HARRISBURG, Pa. - A deputy U.S. Marshal and a fugitive are dead, and a York City police officer was injured after a shooting incident Thursday morning.
Deputy U.S. Marshal Christopher David Hill, 45, died at approximately 6:30 a.m. due to a gunshot wound to the chest while executing an arrest warrant for the arrest of Shayla Lynette Towles Pierce, who was wanted by Harrisburg Police for terroristic threat offenses.
The team located Pierce in a residence in the 1800 block of Mulberry Street around 6:10 a.m. According to U.S. Attorney David Freed, Pierce was in custody when Kevin Sturgis, 31, of Philadelphia, who was also in the residence began firing from the second floor. Hill and two other officers were struck, Freed said.
Hill was transported immediately to UPMC Pinnacle Harrisburg hospital, where he died.
Sturgis then exited the home, firing multiple gunshots at police. Officers returned fire and Sturgis was killed at the scene. An autopsy is scheduled for next week.
At the time of the incident, Sturgis had two active warrants from the city of Philadelphia – one for failure to appear for sentencing on a charge of Persons Not to Possess Firearms under the Uniform Firearms Act – a felony of the second degree; and one for failure to appear for a violation of probation hearing on original charges of Receiving Stolen Property, Unlawful Possession of a Controlled Substance and Unauthorized Use of an Automobile, according to a news release. Sturgis also had a juvenile adjudication (analogous to a criminal conviction in adult court) on a charge of rape.
Towles Pierce was charged with terroristic threats, simple assault, and firearms not to be carried without a license on Nov. 25, 2017, according to court documents. The first two charges were labeled as misdemeanors; the firearms charge was a felony. She is in Dauphin County Prison on $200,000 bail awaiting a preliminary hearing scheduled for February 1st.
The second officer wounded is Kyle Pitts, a member of the York City Police Department. A 10-year veteran of the department, Pitts serves as a member of the Fugitive Task Force York City operations.
The third officer, later identified as Jeffrey Cook, was shot once in the chest, but his body armor prevented him from being wounded, according to Dauphin County District Attorney Fran Chardo. Cook, a 27-year veteran of the Harrisburg Police force, has served six years on the U.S. Marshal's Task Force, beginning in 1997.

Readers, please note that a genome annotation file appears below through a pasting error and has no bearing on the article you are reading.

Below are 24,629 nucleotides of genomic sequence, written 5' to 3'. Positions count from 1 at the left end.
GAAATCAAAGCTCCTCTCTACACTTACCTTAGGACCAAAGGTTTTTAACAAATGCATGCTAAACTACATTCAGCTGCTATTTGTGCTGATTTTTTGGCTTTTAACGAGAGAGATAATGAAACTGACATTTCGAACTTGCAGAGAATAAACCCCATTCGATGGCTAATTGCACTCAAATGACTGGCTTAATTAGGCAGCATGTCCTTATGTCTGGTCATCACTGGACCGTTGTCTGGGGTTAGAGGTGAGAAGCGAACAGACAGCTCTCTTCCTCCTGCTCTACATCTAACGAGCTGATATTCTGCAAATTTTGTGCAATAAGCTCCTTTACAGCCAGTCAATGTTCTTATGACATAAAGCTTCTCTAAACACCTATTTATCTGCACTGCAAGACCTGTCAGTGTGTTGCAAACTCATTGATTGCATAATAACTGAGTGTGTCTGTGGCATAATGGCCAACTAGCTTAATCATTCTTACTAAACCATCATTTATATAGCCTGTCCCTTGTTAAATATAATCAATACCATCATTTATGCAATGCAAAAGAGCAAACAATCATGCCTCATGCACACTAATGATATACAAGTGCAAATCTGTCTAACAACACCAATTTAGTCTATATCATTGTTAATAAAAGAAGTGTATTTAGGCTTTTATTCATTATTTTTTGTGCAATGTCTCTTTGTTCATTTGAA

Officials were asked about how the U.S. Marshals Service became involved in the serving of the warrant.
"I've never known the U.S. Marshals Service to say no to a request for assistance," Freed said. "I am confident that based on their training, they were prepared for this eventuality."
The shooting investigation is being handled by Harrisburg Bureau of Police and FBI.
“We are all extremely saddened by the tragic death of our brother, Deputy U.S. Marshal Christopher Hill, this morning in Harrisburg, Pennsylvania. He was a devoted public servant who dedicated his life to making his community and this nation safer. We will never forget his commitment and courage,” said David J. Anderson, Acting Deputy Director of the U.S. Marshals Service. “The nation lost a hero today.”
Deputy Hill joined the USMS in 2006 in Washington, D.C., and transferred to Harrisburg in 2009. He also served with the agency’s Special Operations Group. He was an Army veteran, having served from 1993-96. He is survived by his wife and two children.
"Chris is just one of those guys that rises to the top," Pane said at the press conference. "He was the cream of the crop. One of our best."
Chardo said the use of force appeared to be justified, but an investigation will proceed nonetheless.
"The suspect who had fired on the officers did so without any cause, but we must nonetheless conduct a full investigation," said Chardo. "We owe it to Deputy Hill to do so, and we will do so."
Law enforcement officials say there were two children between ages 9 and 13 in the home at the time of the incident. They were reportedly not injured.